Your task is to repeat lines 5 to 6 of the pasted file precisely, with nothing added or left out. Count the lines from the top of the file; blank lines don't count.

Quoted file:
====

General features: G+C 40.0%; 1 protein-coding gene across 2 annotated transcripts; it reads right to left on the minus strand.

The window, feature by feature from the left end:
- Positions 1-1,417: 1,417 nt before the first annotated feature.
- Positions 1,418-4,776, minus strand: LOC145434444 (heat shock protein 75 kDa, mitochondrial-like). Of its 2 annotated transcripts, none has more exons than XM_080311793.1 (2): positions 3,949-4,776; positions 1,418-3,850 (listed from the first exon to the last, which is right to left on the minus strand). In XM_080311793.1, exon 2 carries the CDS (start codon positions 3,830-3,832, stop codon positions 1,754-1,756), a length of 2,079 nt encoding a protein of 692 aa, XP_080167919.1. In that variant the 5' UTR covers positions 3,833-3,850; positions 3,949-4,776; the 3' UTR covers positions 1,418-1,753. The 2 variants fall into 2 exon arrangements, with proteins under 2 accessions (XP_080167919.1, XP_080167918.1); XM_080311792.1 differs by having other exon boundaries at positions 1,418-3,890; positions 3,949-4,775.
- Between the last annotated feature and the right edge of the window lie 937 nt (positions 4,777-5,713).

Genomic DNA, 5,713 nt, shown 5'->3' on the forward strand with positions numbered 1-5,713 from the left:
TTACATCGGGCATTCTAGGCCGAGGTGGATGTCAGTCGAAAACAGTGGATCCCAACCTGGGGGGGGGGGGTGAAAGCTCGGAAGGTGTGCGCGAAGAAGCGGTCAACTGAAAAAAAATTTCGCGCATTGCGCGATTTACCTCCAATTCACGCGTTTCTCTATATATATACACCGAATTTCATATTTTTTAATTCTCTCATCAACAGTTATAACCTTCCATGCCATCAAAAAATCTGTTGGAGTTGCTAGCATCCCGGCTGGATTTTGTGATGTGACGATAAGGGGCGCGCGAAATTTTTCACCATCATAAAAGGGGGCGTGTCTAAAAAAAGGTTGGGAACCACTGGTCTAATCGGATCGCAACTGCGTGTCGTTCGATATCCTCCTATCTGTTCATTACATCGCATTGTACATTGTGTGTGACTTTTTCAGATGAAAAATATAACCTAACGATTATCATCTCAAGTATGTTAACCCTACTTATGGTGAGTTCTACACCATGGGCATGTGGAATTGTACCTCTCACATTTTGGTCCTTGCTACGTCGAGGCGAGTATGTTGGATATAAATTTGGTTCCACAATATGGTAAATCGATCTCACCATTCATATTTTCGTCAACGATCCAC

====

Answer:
- Between the last annotated feature and the right edge of the window lie 937 nt (positions 4,777-5,713).

Genomic DNA, 5,713 nt, shown 5'->3' on the forward strand with positions numbered 1-5,713 from the left: